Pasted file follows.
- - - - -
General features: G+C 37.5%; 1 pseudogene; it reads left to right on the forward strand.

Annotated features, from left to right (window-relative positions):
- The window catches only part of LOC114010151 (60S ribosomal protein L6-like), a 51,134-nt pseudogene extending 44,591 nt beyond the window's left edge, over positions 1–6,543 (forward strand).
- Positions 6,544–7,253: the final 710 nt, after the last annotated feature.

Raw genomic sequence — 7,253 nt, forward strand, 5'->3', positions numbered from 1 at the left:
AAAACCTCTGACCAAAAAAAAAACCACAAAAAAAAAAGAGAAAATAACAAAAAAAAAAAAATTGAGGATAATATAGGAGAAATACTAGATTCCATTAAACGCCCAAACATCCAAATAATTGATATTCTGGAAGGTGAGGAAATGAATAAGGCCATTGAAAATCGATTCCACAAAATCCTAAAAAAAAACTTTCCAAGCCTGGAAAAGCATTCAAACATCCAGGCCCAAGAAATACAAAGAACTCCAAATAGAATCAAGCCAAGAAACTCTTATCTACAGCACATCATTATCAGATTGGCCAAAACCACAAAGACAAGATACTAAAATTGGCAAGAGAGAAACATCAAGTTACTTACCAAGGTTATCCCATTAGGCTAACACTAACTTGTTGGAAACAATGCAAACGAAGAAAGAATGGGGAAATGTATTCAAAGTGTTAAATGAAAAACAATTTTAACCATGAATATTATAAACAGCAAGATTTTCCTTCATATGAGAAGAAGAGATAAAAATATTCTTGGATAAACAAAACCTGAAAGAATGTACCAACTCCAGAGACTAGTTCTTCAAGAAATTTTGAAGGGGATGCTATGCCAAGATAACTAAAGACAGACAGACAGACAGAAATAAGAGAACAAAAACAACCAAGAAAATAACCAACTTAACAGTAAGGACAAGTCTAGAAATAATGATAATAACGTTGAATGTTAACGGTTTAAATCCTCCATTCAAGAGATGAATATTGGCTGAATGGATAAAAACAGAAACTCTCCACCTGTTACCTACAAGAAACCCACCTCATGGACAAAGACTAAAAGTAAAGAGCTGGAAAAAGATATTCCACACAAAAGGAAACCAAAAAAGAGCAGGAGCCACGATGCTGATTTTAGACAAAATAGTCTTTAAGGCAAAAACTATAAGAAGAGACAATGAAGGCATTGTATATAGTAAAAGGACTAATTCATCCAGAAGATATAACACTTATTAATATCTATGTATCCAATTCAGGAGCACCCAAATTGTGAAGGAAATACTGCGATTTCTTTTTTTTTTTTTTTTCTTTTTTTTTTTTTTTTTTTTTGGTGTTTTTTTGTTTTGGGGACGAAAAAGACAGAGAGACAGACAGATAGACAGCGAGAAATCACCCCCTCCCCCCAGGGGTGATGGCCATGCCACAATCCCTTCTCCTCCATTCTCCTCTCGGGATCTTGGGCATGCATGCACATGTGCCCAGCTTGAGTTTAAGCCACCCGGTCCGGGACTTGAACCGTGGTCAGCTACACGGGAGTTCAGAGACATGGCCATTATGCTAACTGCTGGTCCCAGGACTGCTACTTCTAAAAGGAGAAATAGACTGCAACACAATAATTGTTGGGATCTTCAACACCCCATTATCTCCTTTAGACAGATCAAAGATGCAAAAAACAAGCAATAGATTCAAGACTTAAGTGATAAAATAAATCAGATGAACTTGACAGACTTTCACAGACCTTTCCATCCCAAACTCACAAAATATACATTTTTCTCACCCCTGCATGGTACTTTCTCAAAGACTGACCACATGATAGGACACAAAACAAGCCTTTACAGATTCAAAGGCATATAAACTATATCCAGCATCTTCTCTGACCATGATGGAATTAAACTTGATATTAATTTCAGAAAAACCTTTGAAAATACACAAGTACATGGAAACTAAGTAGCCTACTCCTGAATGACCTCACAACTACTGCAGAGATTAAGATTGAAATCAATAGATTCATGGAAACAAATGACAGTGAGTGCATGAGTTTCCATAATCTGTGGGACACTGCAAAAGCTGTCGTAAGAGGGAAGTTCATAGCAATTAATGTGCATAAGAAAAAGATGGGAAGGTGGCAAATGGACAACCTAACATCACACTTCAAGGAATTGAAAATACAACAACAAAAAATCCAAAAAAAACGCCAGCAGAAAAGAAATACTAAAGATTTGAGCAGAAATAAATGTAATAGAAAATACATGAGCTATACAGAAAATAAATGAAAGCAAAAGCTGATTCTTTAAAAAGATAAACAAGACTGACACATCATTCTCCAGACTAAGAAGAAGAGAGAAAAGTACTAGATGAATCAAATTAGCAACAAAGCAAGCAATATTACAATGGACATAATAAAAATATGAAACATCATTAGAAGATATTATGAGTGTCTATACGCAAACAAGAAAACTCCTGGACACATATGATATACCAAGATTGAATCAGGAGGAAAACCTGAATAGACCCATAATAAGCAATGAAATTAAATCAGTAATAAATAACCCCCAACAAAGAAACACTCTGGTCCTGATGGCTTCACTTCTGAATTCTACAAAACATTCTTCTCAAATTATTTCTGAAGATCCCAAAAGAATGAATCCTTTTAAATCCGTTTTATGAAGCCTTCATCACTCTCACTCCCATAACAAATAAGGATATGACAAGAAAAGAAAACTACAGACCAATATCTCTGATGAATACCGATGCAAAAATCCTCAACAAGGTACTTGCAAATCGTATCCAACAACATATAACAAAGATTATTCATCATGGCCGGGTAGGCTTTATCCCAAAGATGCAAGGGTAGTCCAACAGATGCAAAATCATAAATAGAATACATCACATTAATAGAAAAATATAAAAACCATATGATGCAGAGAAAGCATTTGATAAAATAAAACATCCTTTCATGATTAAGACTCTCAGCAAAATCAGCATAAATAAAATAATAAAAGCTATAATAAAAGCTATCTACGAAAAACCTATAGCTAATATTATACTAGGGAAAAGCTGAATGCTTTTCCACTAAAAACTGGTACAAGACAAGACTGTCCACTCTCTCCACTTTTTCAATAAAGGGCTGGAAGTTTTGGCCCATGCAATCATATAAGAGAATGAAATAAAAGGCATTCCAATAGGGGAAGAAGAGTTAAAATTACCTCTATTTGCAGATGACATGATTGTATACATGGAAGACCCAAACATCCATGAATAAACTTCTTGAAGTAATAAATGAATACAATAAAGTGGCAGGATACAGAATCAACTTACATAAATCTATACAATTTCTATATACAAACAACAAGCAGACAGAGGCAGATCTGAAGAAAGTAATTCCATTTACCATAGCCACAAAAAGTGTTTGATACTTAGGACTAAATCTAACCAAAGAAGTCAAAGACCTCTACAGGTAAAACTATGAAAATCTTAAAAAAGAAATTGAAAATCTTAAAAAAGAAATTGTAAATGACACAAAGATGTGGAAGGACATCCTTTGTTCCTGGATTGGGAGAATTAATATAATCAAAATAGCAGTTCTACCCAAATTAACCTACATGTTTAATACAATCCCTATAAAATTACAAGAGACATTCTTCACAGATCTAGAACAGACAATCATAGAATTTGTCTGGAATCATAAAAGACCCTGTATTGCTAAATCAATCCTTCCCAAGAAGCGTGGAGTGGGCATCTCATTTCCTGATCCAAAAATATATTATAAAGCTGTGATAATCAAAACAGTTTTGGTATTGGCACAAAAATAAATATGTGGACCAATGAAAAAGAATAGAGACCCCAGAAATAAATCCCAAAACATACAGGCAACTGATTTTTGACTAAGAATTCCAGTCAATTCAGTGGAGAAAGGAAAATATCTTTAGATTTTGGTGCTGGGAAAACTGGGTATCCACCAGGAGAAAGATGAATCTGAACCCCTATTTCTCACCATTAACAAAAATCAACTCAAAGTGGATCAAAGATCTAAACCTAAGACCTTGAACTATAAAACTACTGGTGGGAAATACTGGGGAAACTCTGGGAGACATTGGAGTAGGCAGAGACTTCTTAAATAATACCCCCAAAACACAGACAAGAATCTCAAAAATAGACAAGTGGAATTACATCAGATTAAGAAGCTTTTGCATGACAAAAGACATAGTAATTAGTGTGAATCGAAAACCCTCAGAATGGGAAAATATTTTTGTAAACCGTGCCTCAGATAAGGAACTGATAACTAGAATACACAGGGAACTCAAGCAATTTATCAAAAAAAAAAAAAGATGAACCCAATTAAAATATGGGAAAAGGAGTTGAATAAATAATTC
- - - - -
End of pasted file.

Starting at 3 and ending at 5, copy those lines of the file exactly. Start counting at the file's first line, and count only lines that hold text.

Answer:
- The window catches only part of LOC114010151 (60S ribosomal protein L6-like), a 51,134-nt pseudogene extending 44,591 nt beyond the window's left edge, over positions 1–6,543 (forward strand).
- Positions 6,544–7,253: the final 710 nt, after the last annotated feature.

Raw genomic sequence — 7,253 nt, forward strand, 5'->3', positions numbered from 1 at the left: